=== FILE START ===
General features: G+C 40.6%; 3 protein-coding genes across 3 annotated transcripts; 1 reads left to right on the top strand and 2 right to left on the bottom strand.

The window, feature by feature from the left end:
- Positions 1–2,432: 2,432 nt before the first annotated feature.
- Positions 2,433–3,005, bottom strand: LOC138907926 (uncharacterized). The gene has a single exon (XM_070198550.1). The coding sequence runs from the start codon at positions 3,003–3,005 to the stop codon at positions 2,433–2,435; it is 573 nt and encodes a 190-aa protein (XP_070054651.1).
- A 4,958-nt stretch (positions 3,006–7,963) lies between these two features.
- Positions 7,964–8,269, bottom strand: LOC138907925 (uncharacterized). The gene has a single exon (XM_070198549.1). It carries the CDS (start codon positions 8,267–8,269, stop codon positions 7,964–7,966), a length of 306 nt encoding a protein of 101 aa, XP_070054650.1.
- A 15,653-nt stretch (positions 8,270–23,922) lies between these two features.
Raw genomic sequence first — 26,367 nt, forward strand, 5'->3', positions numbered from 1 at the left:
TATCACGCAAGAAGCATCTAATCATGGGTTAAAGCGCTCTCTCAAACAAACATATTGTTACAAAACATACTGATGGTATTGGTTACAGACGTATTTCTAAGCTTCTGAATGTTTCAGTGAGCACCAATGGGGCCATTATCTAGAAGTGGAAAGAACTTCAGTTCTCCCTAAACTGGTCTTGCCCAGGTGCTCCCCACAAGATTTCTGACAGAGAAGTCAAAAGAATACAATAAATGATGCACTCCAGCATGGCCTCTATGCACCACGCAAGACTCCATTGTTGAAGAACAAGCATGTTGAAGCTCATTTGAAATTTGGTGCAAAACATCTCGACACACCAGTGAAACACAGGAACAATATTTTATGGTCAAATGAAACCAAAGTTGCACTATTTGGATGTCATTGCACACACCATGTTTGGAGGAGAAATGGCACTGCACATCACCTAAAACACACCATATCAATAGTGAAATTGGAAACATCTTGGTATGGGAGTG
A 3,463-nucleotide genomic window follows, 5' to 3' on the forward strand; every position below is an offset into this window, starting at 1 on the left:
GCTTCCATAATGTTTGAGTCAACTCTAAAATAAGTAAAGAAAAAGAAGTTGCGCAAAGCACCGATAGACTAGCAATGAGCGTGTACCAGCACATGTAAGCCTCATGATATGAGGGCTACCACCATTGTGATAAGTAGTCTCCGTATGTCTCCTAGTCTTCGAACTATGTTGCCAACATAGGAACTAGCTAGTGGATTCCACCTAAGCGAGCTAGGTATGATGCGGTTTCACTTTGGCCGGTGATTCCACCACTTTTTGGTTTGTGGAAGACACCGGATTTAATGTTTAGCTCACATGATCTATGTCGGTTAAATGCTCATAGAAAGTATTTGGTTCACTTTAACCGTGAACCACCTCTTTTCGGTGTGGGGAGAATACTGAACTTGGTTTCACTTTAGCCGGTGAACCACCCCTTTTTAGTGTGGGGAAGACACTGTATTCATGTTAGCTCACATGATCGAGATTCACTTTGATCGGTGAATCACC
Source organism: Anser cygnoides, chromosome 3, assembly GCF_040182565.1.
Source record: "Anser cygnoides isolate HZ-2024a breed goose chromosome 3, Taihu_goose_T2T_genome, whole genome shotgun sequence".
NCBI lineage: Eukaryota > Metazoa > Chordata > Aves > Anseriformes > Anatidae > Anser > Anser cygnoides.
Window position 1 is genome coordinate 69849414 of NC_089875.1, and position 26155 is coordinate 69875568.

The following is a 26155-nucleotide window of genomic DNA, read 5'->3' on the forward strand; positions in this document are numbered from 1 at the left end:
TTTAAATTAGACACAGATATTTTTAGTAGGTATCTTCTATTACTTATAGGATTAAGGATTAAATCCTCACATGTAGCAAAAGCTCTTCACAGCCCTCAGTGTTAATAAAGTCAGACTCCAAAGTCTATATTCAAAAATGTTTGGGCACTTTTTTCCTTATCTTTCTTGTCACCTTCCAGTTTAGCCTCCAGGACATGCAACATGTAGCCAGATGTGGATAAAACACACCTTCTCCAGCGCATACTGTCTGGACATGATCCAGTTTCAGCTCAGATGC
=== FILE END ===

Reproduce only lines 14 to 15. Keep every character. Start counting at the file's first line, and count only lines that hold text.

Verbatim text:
NCBI lineage: Eukaryota > Metazoa > Chordata > Aves > Anseriformes > Anatidae > Anser > Anser cygnoides.
Window position 1 is genome coordinate 69849414 of NC_089875.1, and position 26155 is coordinate 69875568.